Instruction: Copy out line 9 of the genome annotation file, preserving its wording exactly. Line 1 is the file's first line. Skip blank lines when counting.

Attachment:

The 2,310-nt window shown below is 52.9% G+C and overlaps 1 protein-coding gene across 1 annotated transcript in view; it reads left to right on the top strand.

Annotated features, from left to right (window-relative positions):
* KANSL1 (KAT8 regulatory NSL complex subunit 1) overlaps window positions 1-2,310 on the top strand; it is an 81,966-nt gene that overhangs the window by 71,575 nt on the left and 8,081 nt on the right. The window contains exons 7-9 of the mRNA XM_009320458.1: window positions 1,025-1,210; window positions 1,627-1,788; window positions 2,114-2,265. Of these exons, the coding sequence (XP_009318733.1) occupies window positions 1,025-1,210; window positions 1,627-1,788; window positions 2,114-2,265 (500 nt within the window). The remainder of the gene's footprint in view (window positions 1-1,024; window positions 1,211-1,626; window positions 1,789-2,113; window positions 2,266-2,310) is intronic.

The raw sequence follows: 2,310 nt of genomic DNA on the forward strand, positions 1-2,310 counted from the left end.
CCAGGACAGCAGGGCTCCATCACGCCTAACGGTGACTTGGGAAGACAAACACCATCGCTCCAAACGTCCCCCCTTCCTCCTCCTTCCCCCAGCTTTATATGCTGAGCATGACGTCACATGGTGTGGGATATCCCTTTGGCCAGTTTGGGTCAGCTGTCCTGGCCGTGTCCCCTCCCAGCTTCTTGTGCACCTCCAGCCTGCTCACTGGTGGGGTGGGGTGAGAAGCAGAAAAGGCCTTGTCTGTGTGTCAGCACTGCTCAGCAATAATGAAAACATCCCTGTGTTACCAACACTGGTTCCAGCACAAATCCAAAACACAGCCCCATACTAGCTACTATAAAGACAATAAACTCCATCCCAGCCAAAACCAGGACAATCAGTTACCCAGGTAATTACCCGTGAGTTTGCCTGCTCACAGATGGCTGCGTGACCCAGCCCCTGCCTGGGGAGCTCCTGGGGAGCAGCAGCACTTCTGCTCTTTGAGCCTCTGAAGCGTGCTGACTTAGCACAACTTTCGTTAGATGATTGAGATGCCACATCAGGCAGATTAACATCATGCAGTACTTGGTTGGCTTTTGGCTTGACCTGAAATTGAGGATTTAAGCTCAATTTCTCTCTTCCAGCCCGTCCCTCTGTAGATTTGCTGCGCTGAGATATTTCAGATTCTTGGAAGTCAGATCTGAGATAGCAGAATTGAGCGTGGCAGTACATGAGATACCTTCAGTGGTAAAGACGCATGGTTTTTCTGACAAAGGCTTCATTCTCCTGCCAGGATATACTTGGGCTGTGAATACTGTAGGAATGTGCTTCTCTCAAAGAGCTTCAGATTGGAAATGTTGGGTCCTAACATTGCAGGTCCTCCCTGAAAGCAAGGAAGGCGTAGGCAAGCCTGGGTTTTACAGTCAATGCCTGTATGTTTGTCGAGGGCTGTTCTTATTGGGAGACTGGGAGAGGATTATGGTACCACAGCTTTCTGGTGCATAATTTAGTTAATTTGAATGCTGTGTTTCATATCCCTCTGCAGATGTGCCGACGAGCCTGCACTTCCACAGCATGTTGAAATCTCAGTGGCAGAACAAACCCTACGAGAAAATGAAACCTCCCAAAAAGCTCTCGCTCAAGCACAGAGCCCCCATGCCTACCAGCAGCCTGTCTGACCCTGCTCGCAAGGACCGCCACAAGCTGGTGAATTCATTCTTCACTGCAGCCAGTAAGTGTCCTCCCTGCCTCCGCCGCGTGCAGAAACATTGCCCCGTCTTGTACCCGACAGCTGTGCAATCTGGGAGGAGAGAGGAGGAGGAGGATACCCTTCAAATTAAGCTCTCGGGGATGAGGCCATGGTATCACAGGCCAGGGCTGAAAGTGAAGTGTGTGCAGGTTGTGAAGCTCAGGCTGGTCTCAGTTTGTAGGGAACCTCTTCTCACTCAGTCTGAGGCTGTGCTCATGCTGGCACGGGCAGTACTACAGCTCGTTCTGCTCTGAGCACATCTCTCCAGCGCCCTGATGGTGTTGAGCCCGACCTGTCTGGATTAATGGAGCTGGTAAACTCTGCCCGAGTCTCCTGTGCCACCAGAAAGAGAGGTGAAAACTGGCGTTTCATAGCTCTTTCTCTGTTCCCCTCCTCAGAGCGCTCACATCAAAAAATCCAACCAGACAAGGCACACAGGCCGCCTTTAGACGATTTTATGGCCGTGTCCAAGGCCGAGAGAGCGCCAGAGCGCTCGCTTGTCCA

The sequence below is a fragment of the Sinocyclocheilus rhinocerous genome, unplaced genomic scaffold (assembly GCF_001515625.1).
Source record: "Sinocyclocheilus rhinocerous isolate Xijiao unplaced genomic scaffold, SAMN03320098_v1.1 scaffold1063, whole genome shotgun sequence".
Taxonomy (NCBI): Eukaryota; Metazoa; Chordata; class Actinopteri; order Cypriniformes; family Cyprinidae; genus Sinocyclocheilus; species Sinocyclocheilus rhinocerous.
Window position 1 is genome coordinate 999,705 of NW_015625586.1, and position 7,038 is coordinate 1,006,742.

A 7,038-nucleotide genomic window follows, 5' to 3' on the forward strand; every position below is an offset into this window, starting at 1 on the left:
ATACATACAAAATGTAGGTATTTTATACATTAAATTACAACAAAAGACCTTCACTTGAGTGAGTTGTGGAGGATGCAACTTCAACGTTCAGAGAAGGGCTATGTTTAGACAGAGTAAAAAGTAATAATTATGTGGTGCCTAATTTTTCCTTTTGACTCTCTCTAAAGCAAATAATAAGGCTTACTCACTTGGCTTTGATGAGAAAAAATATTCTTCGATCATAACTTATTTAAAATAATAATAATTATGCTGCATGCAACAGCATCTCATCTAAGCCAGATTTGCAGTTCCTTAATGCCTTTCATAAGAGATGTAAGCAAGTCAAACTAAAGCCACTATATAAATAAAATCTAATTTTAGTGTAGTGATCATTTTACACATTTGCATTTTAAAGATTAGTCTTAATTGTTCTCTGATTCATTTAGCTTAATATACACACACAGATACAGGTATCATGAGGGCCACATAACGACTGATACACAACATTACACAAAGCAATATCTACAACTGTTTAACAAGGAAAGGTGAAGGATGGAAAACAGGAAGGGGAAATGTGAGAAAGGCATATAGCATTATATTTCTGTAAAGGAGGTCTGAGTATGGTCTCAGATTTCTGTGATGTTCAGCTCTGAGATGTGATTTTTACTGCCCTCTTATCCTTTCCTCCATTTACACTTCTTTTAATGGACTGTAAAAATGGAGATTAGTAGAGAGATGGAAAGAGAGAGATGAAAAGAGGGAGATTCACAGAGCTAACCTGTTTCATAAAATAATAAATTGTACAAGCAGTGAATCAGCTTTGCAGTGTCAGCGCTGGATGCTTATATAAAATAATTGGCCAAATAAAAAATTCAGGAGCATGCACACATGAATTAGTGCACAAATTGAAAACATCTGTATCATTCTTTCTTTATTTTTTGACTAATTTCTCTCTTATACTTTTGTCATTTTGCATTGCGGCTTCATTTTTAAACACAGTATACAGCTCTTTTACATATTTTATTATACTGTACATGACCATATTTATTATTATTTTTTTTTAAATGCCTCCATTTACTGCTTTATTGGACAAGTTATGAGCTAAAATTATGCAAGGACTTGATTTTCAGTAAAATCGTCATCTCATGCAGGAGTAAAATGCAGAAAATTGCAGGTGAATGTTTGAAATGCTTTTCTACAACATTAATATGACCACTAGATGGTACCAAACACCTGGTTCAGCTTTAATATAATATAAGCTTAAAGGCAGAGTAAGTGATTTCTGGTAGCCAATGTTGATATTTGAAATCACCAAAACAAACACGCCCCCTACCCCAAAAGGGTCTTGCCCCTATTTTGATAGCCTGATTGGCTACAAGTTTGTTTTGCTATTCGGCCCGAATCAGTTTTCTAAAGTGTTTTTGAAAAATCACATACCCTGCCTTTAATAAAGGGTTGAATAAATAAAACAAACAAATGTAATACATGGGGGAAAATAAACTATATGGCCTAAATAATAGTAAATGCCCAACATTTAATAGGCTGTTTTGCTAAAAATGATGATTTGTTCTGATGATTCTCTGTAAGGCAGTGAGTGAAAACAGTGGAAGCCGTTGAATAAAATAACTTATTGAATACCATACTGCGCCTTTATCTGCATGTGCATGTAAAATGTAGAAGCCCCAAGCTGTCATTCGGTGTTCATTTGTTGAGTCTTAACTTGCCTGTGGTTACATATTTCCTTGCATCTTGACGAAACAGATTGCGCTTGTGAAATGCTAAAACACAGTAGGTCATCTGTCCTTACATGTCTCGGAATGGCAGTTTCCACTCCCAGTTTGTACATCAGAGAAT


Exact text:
Window position 1 is genome coordinate 999,705 of NW_015625586.1, and position 7,038 is coordinate 1,006,742.